Washington, 12 May 1997 (RFE/RL) - Decades of neglect, misuse and now the threat of commercialization have left much of the rich architectural heritage of Eastern and Central Europe and the former Soviet Union in tatters.
While some countries, notably the Czech Republic and Estonia, have made an impressive start in restoring some of their treasured sites to their former glory, in Central Asia and the Caucasus many historic sites may soon be lost forever.
The New York-based World Monuments Fund (WMF) is one of the most prominent non-profit organizations that helps raise money and awareness of endangered historical sites.
Over the last 30 years it has supported more than 150 projects in 46 countries.
John Stubbs, WMF Head of Programs, says that since the collapse of the iron curtain the organization's workload has tripled.
In addition to work in Africa, Asia and the Americas, the WMF now supports projects in Albania, Bosnia and Herzegovina, Bulgaria, Croatia, Hungary, Poland, Russia, Ukraine and Georgia .
Stubbs said in an interview with RFE/RL that the WMF sees itself as a matchmaker between public and private bodies, bringing them together to help preserve historic sites.
One of the cornerstones of the WMF's work is the World Monuments Watch program. Established two years ago, it is the first program to comprehensively list monuments and sites throughout the world that are in imminent danger.
Every year grants are awarded to projects selected by a panel of experts which appear on the WMF's List of 100 Most Endangered Sites.
Initial funding of more than $5 million was provided by the American Express Company. Other donors include private banks, leisure companies and industrial firms.
In Russia, money will go towards restoring the Alexander Palace, home to the last Russian Tsar, Nicholas II, and to convert it into a museum dedicated to the Romanov family.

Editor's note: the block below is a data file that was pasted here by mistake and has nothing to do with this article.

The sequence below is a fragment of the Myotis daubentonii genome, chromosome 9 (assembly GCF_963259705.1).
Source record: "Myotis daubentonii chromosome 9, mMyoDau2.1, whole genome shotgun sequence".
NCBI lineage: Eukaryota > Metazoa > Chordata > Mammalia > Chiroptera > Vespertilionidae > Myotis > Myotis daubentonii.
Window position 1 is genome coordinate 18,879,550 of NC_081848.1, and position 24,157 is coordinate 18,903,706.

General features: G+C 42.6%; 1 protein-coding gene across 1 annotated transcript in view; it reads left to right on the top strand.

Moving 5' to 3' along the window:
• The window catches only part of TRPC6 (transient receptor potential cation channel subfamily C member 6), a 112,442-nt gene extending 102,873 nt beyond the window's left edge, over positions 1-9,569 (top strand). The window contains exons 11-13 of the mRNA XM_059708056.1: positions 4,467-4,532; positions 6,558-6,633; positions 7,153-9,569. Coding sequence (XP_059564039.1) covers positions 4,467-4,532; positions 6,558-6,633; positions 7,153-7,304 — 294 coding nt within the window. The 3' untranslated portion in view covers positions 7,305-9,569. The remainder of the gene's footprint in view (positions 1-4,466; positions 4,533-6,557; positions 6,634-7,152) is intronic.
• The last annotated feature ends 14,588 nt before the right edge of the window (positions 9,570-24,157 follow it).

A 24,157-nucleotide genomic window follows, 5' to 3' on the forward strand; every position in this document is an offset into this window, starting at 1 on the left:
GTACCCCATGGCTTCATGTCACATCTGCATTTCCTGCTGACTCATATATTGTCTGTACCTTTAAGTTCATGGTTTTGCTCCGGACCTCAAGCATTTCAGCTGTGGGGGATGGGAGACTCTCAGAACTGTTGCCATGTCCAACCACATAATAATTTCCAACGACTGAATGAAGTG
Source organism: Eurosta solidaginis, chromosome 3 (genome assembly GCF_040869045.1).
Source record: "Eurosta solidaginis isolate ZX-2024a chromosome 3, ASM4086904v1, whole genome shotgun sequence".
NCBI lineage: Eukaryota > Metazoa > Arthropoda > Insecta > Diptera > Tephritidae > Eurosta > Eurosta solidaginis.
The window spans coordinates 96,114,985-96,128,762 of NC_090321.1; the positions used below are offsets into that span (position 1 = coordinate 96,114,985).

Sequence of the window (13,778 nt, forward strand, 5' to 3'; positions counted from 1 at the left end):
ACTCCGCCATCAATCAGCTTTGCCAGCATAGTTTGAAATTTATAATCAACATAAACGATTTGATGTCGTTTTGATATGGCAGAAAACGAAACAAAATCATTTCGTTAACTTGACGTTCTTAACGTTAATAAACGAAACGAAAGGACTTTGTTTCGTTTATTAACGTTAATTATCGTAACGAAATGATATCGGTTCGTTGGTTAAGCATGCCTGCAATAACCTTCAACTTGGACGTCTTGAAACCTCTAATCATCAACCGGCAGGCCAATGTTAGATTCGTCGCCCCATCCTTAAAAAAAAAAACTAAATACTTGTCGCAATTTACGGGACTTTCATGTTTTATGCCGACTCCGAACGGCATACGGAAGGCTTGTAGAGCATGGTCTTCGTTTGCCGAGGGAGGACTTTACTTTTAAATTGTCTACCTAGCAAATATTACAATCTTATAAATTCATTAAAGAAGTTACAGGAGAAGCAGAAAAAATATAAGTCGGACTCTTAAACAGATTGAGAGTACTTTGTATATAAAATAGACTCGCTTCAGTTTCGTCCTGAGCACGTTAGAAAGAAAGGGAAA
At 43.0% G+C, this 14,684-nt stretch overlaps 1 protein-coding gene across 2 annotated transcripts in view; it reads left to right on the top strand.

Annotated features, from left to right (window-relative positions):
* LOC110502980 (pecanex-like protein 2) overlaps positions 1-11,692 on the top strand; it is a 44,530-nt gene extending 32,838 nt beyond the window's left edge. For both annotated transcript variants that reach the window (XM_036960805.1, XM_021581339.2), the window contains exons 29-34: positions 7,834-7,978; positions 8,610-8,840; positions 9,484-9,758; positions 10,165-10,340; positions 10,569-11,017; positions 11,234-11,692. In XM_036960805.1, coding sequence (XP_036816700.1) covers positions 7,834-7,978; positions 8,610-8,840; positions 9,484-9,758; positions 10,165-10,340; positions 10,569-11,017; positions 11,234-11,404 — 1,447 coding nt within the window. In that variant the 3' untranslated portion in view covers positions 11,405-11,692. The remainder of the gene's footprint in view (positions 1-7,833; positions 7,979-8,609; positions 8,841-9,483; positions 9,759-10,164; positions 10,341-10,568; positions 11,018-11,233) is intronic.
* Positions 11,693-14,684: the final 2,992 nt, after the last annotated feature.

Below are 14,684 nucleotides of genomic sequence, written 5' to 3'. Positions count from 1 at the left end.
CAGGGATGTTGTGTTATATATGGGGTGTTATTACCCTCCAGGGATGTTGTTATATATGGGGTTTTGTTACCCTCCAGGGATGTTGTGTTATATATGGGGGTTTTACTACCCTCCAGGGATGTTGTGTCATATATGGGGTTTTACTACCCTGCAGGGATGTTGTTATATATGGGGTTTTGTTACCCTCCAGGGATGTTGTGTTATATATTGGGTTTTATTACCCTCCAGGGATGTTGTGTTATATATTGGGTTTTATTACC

In Georgia, a 13th century monastic complex in the Tetritskaro district that was damaged by an earthquake in 1988 is to be restored.
In former Yugoslavia, several projects aim to revitalize and restore war-torn areas. They include the old harbor in Dubrovnik, Croatia that was struck by more than 2,000 missiles during the war with Serbia.
Stubbs says that citizen initiatives to preserve historically important sites have sprung up in many countries since the collapse of communism. Often, he says, the groups are started by women. Their motivation is always the same: love, not money.
Stubbs believes that preservation has a vital role to play in assisting countries in transition to a market economy because it helps promote tourism.
"Tourism is a huge money-spinner," he says, "bringing in vital revenue and creating new jobs."
Another organization which supports conservation work in the region is the International Council on Monuments and Sites (ICOMOS). A non-governmental professional organization based in Paris, it has over 85 committees worldwide. For more than a decade the U.S. branch of the organization has offered internships for preservationists from Eastern and Central Europe and the former Soviet Union.
Gustavo Araoz, executive director of USICOMOS in Washington, says the program offers a unique opportunity for students to learn first hand about the technical and legal methods the United States uses to preserve its cultural heritage.
Araoz said in an interview that while ICOMOS does have committees in many parts of eastern and central European countries and the former USSR, there are no committees in Central Asia.
"We are conscious of the great heritage in these countries that is so valuable and in immense danger," he said.
"I would urge them to join the ICOMOS network so that their cultural heritage may be preserved," said Araos.
The World Bank has recently become involved in supporting preservation projects. In April it approved a $31 million loan to start the rehabilitation of St. Petersburg's crumbling city center.
The project aims to create an attractive business environment for investors and in the process restore some of the city's architectural gems.
(This is the first in a series of four articles on historic preservation in Central and Eastern Europe and the former USSR. See Saving The East's Architectural Heritage.)